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Pipeline Engineering - PE. Developments in Mechanical Production Cleaning of Pipelines. Robin Brinham PPSA Aberdeen Nov. 14th. Why Pig a pipeline? Production Cleaning Process Data Gathering Phase 1 Proving Piggability Phase 2 Progressive Cleaning Factors Affecting Cleaning Tool Design

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Pipeline engineering pe l.jpg

Pipeline Engineering - PE

Developments in Mechanical Production Cleaning of Pipelines

Robin Brinham

PPSA Aberdeen Nov. 14th


Agenda l.jpg

Why Pig a pipeline?

Production Cleaning Process

Data Gathering

Phase 1 Proving Piggability

Phase 2 Progressive Cleaning

Factors Affecting Cleaning Tool Design

Designing the Right Cleaning Tool

Case Studies

Conclusion

Agenda


Why pig a pipeline l.jpg

Pigging is an operation to remove debris or

unwanted deposit build up in a pipeline

Build up of deposit can:

restrict fluid flow/increase pressure

damage pumps

prevent chemicals accessing pipe wall

encourage corrosion

prevent assessment of pipeline integrity

Planned pigging program is essential to overcome the above

Why Pig A Pipeline?

Wax removed from a 14” line using a dual module tool


Production cleaning process l.jpg

Data Gathering

Develop Pigging Program/Design the Tool

Implement the Production Cleaning Program

Phase 1, prove piggability

Phase 2, progressive cleaning

Production Cleaning Process

Solid Works based pig design

(computer modelling can be used

to help confirm tool can traverse the line)


Data gathering l.jpg

Effective Production Cleaning depends critically on gathering the appropriate data

Nature/quantity of debris

Handling eg NORM, black powder etc

Line Conditions:

temperature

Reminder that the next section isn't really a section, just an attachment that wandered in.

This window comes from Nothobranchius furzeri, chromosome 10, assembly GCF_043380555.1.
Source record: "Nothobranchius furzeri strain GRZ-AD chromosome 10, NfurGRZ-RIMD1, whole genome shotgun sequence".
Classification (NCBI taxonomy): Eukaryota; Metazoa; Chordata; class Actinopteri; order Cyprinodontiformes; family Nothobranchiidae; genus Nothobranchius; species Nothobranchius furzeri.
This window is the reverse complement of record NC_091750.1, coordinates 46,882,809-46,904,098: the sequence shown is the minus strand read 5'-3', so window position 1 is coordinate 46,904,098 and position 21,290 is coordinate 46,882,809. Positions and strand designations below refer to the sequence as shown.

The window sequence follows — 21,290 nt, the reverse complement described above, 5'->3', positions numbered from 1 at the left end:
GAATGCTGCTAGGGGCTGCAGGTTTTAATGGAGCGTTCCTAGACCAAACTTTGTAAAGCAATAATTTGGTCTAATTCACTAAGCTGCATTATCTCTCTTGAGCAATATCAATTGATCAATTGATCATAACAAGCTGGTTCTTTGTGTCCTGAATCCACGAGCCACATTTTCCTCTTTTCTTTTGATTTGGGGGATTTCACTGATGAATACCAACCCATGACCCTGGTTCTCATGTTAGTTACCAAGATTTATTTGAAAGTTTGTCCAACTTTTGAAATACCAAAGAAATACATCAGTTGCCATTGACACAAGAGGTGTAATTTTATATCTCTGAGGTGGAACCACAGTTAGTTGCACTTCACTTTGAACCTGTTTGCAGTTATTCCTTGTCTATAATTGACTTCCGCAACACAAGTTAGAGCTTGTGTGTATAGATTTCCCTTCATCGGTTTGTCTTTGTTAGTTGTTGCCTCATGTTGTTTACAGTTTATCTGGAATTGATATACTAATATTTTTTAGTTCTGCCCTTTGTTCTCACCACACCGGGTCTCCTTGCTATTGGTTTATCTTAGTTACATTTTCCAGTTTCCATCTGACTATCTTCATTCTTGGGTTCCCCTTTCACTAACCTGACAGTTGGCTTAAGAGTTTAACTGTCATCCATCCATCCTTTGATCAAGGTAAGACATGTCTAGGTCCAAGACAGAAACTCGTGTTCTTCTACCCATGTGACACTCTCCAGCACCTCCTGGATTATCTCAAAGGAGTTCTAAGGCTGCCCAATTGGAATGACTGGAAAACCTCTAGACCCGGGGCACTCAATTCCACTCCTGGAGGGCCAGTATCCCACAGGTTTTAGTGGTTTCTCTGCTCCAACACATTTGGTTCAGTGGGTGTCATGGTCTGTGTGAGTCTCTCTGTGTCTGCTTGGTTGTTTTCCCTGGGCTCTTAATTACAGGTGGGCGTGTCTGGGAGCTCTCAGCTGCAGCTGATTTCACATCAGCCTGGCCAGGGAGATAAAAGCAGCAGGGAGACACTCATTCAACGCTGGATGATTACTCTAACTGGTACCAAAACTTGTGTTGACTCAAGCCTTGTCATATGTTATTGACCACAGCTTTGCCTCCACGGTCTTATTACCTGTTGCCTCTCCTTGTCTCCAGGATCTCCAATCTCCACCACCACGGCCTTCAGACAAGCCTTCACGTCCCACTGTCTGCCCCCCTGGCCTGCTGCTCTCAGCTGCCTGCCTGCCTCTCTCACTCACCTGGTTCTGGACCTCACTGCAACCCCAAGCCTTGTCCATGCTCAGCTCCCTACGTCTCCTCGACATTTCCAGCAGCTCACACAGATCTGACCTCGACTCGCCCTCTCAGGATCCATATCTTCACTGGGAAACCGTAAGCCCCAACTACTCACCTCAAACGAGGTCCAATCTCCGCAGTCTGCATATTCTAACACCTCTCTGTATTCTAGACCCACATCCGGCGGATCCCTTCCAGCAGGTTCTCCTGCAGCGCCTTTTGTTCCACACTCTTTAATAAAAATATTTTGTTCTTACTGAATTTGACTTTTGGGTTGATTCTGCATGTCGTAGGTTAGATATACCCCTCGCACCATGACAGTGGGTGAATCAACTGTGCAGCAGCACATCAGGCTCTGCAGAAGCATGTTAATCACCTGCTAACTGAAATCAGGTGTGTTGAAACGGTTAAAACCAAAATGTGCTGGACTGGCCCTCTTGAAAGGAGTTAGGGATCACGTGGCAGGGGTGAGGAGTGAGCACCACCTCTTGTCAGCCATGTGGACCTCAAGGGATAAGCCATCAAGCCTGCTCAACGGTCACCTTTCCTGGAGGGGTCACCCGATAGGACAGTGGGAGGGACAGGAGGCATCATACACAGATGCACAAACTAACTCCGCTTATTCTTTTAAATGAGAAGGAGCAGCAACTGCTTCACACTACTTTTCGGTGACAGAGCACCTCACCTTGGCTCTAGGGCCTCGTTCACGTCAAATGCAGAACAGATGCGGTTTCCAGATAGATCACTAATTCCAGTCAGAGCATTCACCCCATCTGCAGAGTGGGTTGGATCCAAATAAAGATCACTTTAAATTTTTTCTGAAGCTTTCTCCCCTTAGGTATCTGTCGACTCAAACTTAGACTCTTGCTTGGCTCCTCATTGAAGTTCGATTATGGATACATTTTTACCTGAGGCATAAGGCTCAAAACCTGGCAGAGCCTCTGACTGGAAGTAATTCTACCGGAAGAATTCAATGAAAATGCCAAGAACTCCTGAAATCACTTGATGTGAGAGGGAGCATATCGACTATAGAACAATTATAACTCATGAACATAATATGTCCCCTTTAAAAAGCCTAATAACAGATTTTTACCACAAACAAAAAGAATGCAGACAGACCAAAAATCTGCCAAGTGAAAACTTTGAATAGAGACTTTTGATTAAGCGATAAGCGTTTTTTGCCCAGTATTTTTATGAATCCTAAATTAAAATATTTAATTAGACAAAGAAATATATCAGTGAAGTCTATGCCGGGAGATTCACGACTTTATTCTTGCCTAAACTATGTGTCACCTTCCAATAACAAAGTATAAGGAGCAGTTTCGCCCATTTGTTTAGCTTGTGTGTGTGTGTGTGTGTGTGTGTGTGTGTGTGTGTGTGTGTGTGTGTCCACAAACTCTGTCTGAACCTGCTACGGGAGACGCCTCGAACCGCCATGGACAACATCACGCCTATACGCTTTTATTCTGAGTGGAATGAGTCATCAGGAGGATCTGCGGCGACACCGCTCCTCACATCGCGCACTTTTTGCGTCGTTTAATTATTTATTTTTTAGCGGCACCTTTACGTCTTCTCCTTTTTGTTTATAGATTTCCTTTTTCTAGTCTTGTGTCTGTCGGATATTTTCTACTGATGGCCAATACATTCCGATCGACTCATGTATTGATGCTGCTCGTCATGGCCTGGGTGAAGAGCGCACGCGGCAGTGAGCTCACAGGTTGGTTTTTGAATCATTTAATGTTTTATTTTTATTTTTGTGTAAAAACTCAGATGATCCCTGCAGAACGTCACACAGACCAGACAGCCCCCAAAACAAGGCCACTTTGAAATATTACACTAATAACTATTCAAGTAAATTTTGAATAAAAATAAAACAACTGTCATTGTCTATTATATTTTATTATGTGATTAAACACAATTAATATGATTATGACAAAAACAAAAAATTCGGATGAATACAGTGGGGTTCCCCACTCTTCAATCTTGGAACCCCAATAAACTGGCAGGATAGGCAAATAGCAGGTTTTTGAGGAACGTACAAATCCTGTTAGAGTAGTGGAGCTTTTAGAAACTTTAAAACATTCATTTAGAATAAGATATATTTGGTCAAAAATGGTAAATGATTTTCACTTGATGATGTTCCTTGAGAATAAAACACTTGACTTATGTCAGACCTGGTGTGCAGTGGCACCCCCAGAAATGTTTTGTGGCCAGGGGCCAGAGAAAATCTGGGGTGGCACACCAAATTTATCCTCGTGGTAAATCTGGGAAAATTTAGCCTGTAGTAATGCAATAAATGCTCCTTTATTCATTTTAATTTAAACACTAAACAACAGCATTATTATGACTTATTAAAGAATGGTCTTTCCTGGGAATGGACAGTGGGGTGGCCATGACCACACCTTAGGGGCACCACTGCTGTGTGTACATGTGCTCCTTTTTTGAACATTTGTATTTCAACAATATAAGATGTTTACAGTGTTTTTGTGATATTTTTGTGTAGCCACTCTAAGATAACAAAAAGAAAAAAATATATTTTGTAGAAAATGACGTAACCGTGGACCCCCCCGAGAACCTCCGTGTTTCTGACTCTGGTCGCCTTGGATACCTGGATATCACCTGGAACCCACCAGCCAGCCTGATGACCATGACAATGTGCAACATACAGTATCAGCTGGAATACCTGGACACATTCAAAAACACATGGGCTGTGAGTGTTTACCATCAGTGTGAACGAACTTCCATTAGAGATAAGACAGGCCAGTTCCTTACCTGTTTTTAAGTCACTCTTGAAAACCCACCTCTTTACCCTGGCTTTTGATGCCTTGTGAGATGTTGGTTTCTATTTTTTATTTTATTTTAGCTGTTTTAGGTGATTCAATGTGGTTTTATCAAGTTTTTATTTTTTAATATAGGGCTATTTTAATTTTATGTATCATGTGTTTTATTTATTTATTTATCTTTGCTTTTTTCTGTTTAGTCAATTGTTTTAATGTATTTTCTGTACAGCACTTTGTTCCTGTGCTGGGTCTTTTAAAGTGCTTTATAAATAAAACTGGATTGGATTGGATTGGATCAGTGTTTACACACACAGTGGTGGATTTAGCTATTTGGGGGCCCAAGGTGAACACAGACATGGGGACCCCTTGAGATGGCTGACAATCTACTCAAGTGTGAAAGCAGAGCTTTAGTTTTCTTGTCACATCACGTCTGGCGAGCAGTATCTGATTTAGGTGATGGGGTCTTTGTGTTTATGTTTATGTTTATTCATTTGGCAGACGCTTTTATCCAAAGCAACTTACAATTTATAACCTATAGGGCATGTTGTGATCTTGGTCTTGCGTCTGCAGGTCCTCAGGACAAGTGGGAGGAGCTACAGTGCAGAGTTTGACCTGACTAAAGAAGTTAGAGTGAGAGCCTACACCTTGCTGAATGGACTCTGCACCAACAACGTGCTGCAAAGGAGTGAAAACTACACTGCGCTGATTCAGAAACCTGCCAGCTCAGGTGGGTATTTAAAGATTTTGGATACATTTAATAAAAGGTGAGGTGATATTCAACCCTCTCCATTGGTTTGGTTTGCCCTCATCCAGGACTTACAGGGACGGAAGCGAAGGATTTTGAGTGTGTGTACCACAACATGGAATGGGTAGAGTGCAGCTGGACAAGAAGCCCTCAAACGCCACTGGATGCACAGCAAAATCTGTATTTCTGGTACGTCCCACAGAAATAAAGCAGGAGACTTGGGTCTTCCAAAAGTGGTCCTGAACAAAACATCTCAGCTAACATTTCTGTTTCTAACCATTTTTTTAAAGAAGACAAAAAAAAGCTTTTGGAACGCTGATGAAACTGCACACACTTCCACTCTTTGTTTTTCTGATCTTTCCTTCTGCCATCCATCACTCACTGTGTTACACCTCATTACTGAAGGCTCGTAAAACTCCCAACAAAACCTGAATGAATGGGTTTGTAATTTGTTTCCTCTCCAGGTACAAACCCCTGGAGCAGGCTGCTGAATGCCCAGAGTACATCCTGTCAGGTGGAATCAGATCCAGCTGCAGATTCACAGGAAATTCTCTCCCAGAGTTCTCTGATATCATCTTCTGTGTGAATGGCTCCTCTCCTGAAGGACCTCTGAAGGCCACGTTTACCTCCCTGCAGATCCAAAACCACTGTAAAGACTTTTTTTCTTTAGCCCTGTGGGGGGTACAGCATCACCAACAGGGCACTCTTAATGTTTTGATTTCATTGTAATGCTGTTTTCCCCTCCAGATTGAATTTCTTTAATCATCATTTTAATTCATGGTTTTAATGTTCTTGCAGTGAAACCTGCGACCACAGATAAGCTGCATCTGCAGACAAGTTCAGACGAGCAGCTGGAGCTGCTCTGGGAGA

pressure

flow rates

product chemistry

Line Features/Geometry

Bends, ‘Y’s’, ‘T’s’, valves, id changes,

Pigging History

Data Gathering

Heat damaged PU cup


Progressive cleaning phase 1 l.jpg
Progressive Cleaning gathering the appropriate dataPhase 1

For infrequently pigged lines it can be critical to prove piggability.

  • Low density followed by higher density foams of increased diameter

  • Risk of wax candle (esp. <12”)

    • Once plugged d/p may harden wax consistency

  • Consider the use of chemical additives for wax dispersion prior to cleaning

  • Foams of different diameter and coating


    Progressive cleaning phase 2 l.jpg

    Progressively increasing the “aggressiveness” of the tool minimises the risk of blockage

    Tool design will generally consist of a metal body with discs and/or cups attached or both

    In the final stages they may have studs, pins, scraper blades or metal plates attached

    The removal of highly abrasive deposits e.g. black powder or sand particularly in gas lines often involves the use of pick up gels

    Pingers/Transmitters are often used to help confirm tool location

    The art is to remove enough but not too much of the debris during any one pigging run

    Progressive Cleaning Phase 2

    Studded Cups


    Factors affecting cleaning tool design l.jpg